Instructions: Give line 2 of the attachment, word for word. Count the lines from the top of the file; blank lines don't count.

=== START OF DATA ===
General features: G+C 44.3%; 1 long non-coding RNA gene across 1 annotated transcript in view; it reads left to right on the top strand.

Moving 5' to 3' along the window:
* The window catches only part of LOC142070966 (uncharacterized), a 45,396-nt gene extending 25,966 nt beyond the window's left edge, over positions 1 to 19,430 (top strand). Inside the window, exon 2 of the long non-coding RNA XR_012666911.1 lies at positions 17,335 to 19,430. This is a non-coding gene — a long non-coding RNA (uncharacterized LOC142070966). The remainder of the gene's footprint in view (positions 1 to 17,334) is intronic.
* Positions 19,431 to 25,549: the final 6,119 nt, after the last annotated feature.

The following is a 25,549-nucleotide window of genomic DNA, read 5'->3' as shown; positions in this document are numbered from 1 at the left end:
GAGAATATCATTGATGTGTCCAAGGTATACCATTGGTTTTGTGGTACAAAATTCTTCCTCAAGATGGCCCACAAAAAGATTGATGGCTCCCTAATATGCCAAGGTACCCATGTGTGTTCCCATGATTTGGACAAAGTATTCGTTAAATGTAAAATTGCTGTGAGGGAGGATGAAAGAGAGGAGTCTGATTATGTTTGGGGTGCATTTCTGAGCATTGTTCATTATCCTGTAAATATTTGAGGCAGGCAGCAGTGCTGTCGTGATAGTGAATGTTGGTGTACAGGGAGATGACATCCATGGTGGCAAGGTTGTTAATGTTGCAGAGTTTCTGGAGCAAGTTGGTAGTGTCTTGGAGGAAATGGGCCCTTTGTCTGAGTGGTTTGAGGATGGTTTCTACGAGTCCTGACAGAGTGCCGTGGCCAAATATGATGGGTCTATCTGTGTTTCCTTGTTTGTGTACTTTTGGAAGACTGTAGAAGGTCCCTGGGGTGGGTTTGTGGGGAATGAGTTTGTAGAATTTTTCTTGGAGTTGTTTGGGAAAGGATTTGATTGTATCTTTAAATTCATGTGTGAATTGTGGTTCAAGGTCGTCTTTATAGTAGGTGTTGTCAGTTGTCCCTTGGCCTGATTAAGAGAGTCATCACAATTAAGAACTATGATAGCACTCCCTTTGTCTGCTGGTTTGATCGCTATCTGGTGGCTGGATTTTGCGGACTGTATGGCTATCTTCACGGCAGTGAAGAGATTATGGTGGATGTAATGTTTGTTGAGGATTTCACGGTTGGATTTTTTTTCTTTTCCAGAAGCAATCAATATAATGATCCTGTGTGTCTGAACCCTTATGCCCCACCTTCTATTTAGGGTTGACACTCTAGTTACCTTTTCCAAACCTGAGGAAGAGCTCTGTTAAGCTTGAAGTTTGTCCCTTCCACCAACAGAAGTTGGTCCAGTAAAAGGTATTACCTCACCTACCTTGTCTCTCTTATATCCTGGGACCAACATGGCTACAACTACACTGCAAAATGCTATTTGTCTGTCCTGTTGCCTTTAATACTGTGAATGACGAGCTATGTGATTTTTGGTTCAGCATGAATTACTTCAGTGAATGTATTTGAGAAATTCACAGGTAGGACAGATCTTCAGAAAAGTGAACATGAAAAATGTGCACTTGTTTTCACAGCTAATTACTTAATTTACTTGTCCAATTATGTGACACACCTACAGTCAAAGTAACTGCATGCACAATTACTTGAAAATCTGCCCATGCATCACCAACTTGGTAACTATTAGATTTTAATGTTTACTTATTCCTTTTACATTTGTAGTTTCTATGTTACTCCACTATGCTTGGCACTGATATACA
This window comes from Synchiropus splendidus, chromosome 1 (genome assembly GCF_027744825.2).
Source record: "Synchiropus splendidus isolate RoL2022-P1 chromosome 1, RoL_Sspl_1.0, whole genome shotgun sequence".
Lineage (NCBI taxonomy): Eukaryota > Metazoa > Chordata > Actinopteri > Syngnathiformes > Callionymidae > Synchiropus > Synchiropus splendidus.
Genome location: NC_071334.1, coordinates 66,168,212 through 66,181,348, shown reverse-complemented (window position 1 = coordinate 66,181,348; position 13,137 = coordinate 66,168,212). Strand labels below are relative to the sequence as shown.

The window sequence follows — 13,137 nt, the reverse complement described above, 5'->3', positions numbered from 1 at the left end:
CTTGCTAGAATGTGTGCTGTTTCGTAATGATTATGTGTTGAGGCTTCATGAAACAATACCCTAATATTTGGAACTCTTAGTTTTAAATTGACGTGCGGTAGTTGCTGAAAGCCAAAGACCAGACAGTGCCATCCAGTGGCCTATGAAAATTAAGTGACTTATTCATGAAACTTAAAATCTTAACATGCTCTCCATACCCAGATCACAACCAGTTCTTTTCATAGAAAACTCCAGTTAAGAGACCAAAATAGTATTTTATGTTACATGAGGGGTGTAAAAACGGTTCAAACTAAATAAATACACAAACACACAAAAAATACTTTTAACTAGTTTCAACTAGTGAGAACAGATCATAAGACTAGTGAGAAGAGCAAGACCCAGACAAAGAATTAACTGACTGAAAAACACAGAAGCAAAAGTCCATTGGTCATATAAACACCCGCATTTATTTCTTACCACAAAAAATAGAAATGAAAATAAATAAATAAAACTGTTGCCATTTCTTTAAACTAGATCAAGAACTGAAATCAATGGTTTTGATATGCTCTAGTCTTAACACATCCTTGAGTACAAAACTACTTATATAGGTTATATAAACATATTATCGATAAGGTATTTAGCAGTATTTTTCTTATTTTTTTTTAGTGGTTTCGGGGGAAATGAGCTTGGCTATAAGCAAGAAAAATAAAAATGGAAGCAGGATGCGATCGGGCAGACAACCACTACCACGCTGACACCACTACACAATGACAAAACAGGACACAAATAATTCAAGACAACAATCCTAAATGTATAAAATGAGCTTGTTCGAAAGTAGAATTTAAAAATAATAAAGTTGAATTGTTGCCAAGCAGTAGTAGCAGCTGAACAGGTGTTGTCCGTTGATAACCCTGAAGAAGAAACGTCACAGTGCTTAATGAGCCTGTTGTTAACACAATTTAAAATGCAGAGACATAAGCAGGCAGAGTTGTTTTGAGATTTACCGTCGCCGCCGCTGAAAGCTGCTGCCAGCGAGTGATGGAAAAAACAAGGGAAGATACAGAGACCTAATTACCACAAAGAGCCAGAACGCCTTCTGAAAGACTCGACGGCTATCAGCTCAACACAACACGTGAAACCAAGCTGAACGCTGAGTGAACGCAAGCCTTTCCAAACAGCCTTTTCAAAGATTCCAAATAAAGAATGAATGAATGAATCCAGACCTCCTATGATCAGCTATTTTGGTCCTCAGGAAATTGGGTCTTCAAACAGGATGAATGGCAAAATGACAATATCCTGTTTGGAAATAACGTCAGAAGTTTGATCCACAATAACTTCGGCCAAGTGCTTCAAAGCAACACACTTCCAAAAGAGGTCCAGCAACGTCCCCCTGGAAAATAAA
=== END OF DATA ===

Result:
Moving 5' to 3' along the window: